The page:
Two events mark the recent socio-political developments in Ethiopia. First, the downfall of the monarchy was brought about by the 1974 revolution. With the deposition of the then monarch Haile Sellasie, a new regime was established under the leadership of a military junta called the DERG. Various social reforms were effected that contributed to bring the country out of the underdevelopment and stagnation that was maintained for centuries by the Feudal system allied to the royal family. The member of the DERG that came to the fore soon after the revolution was the unscrupulous and dictatorial MenghestuHailemariam.
The second event took place on May 28, 1991, when the EPLF (Eritrean Popular Liberation Front) captured Asmara, capital of Eritrea and when the Tigrean Fighters entered Addis Ababa shortly after Menghestu had fled the country. These events brought to an end the rule of the DERG.
After Eritrea became independent from Ethiopia on May 24, 1993, Ethiopia, a year after, on December 8, 1994 got its new Constitution. The country became a federation of nine regional states and two special administrative zones of Addis Ababa and Harar.
The new Ethiopian regime - an ethnocracy ruled by the Ethiopian Peoples' Revolutionary Democratic Front (EPRDF) - re-appraised the different peoples, nations and nationalities of the country. It promoted their languages and cultures and allowed them some degree of autonomy. Democracy, private press, human rights, privatization ... are now present in everyday lexicon. The new political order brought about new problems: people were not prepared to lead the new civil and administrative structures at regional and local levels. So bad administration and corruption, abuse of power and break of communication among the different regional states became common in Ethiopia. Justice and peace, cooperation and solidarity to foster common good are pressing challenges. Besides, politically the situation has become evermore complex with the new ideas, programs and forces that can easily become the source of instability.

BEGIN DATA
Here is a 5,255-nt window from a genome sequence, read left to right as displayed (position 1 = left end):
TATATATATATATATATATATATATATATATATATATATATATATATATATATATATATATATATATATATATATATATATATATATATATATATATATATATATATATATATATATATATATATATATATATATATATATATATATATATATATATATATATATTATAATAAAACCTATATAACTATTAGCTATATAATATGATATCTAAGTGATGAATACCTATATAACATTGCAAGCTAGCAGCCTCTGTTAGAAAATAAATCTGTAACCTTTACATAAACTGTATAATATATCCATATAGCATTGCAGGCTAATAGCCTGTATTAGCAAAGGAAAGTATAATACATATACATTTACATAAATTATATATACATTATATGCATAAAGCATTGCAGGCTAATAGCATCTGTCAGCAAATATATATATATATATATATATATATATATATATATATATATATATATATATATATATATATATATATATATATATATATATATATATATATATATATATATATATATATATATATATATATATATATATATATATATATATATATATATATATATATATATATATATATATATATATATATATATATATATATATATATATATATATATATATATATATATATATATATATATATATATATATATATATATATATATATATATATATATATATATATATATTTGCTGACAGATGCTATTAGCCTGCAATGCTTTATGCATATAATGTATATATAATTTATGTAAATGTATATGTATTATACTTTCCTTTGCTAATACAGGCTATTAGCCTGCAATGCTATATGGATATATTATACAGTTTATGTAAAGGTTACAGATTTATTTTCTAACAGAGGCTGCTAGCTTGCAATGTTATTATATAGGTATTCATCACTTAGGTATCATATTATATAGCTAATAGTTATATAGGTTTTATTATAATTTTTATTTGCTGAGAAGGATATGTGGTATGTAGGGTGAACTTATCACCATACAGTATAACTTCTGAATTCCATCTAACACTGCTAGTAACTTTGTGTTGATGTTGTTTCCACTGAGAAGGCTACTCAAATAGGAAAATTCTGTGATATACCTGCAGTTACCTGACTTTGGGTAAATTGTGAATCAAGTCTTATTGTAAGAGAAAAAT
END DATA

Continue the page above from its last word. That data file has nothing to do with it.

Ethiopia has liberalized its economy through privatization of some sectors. A wave of progress swept over the country: the private sector is very active rebuilding the country and introducing new industries. All land is legally considered State property. Farming is the main activity of the people yet many areas fail to produce a sufficient harvest: food assistance from abroad is still required. Coffee is still the main hard currency earner. Poverty creates migration to towns where there is lack of housing and jobs and salaries are very low and far from meeting the needs for subsistence.
The new economic order is widening the gap between rich and poor and provoking asymmetries in the development of the regions. On the other hand, Muslims have strengthened their hold in the economy. The country is still counted among the poorest in the world.
Ethiopia has around 93,877,025 citizens. Experts in demographic growth foresee that this figure will double by the year 2015. More than half of the population is under the age of 18.Schooling and health care have improved and life expectancy extended.
The federalization of Ethiopia revalued the diversity of peoples and their languages are used in school. This new attitude brought about important changes in pride and self-esteem, together with some degree of tribalism, bigotry and ethnic wars.
Social problems are as deep as always and may well increase, especially unemployment among the youth, uneasiness among the students and the devastating effects of scourges like AIDS.